High There! – High-rise over 40!

The education industry offers us literally millions of options for expanding the depth and breadth of our brainpower, from womb to tomb. Yet, there’s an assumption within some industries and organizations that when someone has reached the age of 50 and beyond, they are no longer in the classification that talent management gurus call “high potentials.” The term “high potential” refers to individuals an organization should devote the majority of its efforts to mentor, sponsor and retain. Harvard Business Review, among others, has published numerous articles on the topic of high potentials, a recent one in 2010[1], excerpted here:

“…High potentials consistently and significantly outperform their peer groups in a variety of settings and circumstances. While achieving these superior levels of performance, they exhibit behaviors that reflect their companies’ culture and values in an exemplary manner. Moreover, they show a strong capacity to grow and succeed throughout their careers within an organization—more quickly and effectively than their peer groups do.”

In some firms, it is often presumed – mistakenly – that these behaviors are most attributable to younger, presumably more energetic, employees. When I was a young, aggressive, frenetic manager I worked to my full capacity to be fiercely competitive, running a robust portfolio of business for large ad agencies yet was always on the lookout for more revenue, and was fairly well-compensated (almost) for my skills. But I was not as loyal to “companies’ culture” as the definition above would suggest. And now when I think back to all of the things I did not know when I was younger I want to laugh out loud.

The fact of the matter is that I was well into my forties when I learned the most valuable lessons of my personal and professional life. Among these is how to be a good leader of people, beyond knowing how to manage a P&L. Becoming a leader, one of my favorite business-school professors confirmed when I decided to pursue my MBA in my mid-50s, is not something that can be taught. It must be learned through experience.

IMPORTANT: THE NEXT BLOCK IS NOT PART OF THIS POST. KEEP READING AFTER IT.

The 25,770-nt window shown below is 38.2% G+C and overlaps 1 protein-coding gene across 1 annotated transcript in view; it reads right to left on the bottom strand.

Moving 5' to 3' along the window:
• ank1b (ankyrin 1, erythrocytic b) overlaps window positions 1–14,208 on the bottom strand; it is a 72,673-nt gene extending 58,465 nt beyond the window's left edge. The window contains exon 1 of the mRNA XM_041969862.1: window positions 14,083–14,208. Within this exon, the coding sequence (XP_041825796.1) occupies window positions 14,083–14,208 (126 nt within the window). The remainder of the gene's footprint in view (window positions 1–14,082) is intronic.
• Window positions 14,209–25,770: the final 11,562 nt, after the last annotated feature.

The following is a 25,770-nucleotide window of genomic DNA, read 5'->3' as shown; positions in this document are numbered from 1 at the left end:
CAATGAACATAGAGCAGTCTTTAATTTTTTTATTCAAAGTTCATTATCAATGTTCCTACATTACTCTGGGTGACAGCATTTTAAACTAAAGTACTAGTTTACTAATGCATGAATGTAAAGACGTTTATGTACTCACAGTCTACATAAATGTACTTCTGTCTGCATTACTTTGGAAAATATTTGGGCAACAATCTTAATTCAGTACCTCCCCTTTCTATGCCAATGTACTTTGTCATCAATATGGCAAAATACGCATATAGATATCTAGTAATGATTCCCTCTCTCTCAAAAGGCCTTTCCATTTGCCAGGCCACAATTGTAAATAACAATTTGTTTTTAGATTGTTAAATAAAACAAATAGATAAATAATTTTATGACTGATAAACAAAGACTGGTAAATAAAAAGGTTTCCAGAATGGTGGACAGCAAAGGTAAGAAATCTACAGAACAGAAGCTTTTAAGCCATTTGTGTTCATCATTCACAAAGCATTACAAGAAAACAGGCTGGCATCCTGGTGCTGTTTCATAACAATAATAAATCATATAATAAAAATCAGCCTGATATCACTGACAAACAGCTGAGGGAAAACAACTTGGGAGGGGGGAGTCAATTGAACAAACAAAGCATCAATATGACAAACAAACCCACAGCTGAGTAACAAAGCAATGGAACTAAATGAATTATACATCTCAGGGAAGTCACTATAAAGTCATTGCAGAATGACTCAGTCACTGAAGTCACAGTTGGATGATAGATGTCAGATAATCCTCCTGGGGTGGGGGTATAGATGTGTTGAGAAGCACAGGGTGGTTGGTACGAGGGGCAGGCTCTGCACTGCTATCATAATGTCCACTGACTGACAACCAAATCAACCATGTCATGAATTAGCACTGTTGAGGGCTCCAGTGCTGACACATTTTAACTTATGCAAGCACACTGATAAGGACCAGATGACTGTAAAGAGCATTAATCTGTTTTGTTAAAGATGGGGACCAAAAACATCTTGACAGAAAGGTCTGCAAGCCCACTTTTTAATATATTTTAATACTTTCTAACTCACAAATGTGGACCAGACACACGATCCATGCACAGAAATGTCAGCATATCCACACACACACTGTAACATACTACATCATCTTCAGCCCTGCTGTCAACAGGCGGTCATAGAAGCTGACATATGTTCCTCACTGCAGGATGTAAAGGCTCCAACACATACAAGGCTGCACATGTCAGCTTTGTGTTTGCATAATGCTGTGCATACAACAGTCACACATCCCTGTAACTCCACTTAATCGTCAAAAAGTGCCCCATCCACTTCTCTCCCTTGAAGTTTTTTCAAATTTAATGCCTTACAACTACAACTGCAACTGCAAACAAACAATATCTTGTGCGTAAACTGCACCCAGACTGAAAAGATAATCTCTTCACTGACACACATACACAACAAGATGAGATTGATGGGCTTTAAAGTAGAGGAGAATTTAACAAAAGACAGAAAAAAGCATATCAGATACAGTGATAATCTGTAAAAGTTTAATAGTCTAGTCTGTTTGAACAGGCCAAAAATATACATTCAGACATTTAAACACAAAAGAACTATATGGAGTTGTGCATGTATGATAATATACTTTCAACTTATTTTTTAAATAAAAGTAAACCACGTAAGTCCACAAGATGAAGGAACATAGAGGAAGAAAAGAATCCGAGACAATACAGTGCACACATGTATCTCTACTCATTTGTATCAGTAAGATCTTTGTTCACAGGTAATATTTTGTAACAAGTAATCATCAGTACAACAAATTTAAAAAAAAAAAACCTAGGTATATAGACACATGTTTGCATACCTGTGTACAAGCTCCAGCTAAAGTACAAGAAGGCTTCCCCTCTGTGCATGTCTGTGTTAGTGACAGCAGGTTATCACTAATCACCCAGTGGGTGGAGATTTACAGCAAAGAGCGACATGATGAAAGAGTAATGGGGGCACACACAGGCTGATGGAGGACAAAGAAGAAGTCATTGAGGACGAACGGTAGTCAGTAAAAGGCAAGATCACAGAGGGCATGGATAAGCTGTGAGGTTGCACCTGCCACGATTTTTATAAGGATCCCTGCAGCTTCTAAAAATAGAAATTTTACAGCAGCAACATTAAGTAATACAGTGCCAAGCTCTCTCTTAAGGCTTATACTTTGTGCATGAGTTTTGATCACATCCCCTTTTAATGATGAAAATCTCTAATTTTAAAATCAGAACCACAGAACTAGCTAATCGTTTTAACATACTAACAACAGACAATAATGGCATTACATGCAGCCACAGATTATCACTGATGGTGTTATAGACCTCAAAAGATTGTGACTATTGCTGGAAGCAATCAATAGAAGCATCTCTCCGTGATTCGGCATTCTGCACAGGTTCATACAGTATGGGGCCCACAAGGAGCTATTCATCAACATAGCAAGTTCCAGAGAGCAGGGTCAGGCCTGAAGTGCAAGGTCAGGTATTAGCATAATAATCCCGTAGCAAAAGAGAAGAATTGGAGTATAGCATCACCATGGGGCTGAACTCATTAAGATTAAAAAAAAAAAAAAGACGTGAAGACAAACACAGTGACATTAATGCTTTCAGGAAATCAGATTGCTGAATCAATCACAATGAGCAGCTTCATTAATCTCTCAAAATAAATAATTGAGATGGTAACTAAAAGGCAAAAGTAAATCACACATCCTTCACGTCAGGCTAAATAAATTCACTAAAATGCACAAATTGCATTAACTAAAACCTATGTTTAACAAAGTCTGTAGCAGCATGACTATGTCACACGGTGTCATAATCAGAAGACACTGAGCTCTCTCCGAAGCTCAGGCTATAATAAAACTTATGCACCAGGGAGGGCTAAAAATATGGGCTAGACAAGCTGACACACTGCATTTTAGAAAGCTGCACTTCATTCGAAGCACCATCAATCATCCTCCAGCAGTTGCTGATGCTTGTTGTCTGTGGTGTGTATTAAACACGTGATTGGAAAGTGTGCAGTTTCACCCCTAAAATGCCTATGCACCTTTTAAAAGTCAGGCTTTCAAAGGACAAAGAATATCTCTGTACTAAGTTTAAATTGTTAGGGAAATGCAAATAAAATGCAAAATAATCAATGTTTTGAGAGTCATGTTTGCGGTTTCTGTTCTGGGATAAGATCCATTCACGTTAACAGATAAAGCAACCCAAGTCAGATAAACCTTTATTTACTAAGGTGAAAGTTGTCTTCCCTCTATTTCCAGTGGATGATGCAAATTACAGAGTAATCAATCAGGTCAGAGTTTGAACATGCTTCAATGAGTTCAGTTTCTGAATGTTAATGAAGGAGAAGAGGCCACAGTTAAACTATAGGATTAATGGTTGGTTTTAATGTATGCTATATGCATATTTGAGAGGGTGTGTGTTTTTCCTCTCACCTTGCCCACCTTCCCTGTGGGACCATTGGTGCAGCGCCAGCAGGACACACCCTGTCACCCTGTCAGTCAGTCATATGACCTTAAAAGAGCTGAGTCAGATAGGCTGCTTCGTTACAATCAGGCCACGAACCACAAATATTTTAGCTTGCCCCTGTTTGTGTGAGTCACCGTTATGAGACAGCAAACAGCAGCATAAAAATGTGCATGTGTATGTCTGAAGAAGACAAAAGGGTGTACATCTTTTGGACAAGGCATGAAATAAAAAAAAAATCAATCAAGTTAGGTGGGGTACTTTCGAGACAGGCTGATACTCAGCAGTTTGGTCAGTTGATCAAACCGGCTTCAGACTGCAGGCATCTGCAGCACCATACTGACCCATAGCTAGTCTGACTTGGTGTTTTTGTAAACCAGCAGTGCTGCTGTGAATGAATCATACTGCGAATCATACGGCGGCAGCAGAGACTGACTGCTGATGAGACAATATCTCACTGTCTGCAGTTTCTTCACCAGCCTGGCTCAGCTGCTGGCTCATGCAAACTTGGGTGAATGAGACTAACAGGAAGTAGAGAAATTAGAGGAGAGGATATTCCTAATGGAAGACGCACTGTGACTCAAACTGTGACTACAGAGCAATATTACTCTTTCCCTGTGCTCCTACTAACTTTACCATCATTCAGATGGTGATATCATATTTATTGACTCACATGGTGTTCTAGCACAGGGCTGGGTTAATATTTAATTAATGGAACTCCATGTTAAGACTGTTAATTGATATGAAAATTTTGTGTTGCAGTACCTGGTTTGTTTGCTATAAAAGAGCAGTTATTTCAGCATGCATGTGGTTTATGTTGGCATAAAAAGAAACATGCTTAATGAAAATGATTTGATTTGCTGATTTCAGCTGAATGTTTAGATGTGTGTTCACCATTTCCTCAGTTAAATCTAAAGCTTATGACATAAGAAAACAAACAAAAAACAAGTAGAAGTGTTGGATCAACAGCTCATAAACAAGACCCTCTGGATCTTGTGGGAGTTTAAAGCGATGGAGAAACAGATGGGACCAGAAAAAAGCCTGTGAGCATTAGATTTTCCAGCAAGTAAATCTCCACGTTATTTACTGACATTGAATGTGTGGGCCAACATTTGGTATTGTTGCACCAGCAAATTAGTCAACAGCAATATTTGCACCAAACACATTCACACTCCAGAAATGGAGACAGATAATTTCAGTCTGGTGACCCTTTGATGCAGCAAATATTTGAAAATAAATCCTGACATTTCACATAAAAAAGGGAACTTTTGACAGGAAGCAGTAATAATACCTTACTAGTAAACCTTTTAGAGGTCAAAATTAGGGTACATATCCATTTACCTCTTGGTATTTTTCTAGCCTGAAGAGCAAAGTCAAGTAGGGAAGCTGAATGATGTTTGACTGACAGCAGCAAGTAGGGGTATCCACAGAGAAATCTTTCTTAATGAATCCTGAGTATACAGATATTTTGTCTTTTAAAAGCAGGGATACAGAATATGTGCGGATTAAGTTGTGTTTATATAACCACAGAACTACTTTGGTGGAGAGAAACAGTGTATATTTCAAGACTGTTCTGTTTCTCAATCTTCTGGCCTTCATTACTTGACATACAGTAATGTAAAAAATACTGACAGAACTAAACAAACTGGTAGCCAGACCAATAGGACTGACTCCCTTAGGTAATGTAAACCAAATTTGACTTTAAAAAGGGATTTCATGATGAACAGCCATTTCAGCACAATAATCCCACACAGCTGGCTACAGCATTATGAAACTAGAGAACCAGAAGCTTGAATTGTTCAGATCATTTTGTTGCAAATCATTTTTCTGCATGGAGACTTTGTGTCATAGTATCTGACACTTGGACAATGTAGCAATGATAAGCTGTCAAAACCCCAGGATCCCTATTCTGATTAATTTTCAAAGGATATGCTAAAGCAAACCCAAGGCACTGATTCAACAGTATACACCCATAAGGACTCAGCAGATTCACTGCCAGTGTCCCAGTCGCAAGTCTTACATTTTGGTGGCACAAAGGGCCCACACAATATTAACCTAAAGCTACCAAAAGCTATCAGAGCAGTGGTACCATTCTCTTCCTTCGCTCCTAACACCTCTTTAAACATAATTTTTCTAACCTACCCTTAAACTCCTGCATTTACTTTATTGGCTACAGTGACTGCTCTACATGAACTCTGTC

brain partsScientists ranging from prenatal experts to gerontologists assert there are nine different types of intelligence. And throughout our lives we don’t need to compartmentalize ourselves into just one of them! Just because you reach a certain age and become known for your math (or juggling) skills, it doesn’t mean you can’t suddenly discover an amazing talent for painting (arts, or another form of the nine kinds of intelligence) that you never knew you had. So, just because you’re reached “high performer” in one skill doesn’t mean you’re DONE reaching your high potential as a human relative to some other skill.

That someone over 40 may not be considered a high-potential is unfair, yes, but it is often the perception. If this is the perception you have of yourself, there’s no excuse for that!

Here’s just a short list of ideas, articles and books that should change your mind, literally and figuratively, about how much there still is to learn and develop your own high potential:

book pen notepad1) The New York Times: OPINION: “Fast Time and the Aging Mind,” by Richard A. Friedman, July 20. 2013. Friedman, a professor of clinical psychiatry and the director of the psycho-pharmacology clinic at the Weill Cornell Medical College. posits: “Is it possible that learning new things might slow our internal sense of time?” My favorite passage is this: